The Crimson Rambler, Dorothy Perkins and the Farquhar, both beautiful pink ramblers, and all popular Easter plants, require the same treatment. You can obtain strong, field-grown plants in November, and if their shoots are six or seven feet long shorten them back to three or four feet. They require a 7-inch or 8-inch pot. Pot them and keep very cool for the first month, but if Easter is early you want to begin early to start them growing. Success will all depend on starting slowly, but twelve to fourteen weeks is none too much to allow them in the houses. You can tie them in any shape, but the canes should not be allowed to run up straight. You will get a more even break if they are wound around a few stakes.

Another plan, entailing more time and labor but a surer way to get flowers in abundance, and requiring less time in winter to force, is to pot some one-year-old plants in April and put them in 5-inch or 6-inch pots and start growing in the coolest house you have. Then give them a light bench and some long wires to support them, and by midsummer you will have five or six strong, long growths. Other growths should be rubbed off. If you have too many canes you will get a weaker growth. Put them out of doors in July and by the end of August try to shorten up on water and the wood will ripen. As cold weather comes they will want little water and will lose their foliage.

These plants can be forced at any time and, although the canes are not quite so strong as the field-grown ones, every eye gives us a cluster of bloom. After a few frosts we lay the plants down in a coldframe and cover with boards, and a little hay or straw on the plants, where they can remain till you want to bring them in.

This plan of growing them the previous summer in pots assures free-flowering plants and no excuse for failure, yet we must admit that the trusses and florets are not so large, or the leaves so deep a green, as on the plants dug from the ground in the fall, because they have been growing so long in the same pot that the soil is somewhat exhausted. This can be helped by a heavy mulching of almost fresh cow manure soon after you commence to force, or frequent feedings with liquid manure. Nitrate of soda, one pound in thirty-six gallons of water, is excellent for intensifying color in both flower and foliage.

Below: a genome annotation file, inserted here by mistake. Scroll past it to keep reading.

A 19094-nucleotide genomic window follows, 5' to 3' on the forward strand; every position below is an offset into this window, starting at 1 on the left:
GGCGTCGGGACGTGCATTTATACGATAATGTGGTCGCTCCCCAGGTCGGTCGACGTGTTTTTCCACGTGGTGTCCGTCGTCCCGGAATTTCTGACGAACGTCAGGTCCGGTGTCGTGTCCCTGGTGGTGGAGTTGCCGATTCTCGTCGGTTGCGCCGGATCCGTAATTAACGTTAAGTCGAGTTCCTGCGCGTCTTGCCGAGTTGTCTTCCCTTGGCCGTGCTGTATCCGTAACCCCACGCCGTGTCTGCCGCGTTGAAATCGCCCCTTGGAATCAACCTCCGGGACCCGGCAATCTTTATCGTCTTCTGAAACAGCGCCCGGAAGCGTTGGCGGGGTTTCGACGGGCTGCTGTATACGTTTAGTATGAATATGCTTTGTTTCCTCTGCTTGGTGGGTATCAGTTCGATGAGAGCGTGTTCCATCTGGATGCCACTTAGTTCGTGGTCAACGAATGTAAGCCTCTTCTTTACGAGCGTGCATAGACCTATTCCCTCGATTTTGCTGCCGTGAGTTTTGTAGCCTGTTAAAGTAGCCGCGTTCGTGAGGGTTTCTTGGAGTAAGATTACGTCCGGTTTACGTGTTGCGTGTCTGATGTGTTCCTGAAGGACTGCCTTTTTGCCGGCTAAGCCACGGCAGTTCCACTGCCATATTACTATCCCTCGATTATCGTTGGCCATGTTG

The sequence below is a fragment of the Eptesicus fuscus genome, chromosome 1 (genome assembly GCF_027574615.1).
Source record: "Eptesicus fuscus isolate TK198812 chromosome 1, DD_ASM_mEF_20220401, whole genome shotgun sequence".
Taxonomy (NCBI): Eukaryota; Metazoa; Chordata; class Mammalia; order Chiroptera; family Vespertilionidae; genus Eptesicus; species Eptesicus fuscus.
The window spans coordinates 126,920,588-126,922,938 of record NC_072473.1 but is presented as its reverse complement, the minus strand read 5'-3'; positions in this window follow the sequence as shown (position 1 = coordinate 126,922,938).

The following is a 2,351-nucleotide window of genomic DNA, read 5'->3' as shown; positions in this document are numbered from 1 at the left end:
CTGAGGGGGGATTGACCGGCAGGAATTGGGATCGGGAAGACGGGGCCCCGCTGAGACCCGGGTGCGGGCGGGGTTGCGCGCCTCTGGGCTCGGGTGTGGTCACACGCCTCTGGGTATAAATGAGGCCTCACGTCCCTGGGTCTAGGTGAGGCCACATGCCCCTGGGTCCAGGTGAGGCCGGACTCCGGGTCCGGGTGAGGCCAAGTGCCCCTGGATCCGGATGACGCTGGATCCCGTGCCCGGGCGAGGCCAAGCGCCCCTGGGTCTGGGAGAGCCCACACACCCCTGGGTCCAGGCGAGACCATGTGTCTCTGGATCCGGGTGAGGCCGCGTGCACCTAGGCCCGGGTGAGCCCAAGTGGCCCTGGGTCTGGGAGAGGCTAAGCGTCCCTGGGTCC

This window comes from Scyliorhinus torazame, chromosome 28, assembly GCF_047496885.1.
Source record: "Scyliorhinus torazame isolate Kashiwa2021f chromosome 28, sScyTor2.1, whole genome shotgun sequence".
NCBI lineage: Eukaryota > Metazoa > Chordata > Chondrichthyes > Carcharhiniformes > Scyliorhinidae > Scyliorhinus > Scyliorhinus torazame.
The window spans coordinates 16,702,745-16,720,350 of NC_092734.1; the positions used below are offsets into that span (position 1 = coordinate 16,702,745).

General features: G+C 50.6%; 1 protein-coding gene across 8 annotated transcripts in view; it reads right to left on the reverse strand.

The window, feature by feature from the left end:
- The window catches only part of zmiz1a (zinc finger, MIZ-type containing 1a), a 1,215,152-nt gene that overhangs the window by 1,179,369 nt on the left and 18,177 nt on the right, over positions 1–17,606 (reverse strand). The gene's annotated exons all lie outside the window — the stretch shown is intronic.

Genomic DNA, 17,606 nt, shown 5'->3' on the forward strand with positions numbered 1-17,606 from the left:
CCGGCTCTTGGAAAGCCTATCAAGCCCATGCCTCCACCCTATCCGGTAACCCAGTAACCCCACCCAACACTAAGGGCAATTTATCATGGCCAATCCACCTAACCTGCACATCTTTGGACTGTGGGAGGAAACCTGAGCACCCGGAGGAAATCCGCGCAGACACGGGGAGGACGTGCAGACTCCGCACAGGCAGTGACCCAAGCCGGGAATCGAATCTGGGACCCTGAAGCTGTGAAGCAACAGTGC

Another plan, still better, is used when you procure the dormant plants in the spring. One-year-old are strong enough. Try to start them in 5-inch pots, for with good care and feeding strong canes can be produced in a 5-inch. This admits of a liberal shift into a 7-inch at time of starting to force, and your plants then will have the vigor and freshness of the field-grown.

Mildew often attacks the summer grown ramblers in the month of June, when making their fastest growth, and is nearly always caused by a severe drying of the roots. Avoid that if you want best results. Extremes of heat or cold, dryness or wetness, will quickly invite mildew, although on tea roses a cold draught is the most common forerunner of mildew.

We have tried many times to force the plants lifted from the field in November, but have not yet acquired the secret; still it can be done, for the Philadelphia growers are very successful that way. We once succeeded with a few very fine plants. It must have been an accident, but growing them the previous summer in pots leaves scarcely a chance for failure and they occupy little valuable space in the houses.

All the ramblers we get are budded on the briar; hence their wonderful, vigorous growth. And as long as we can buy of our nurserymen fine plants at such a low cost it would never pay us to bother about either budding them or propagating from cuttings.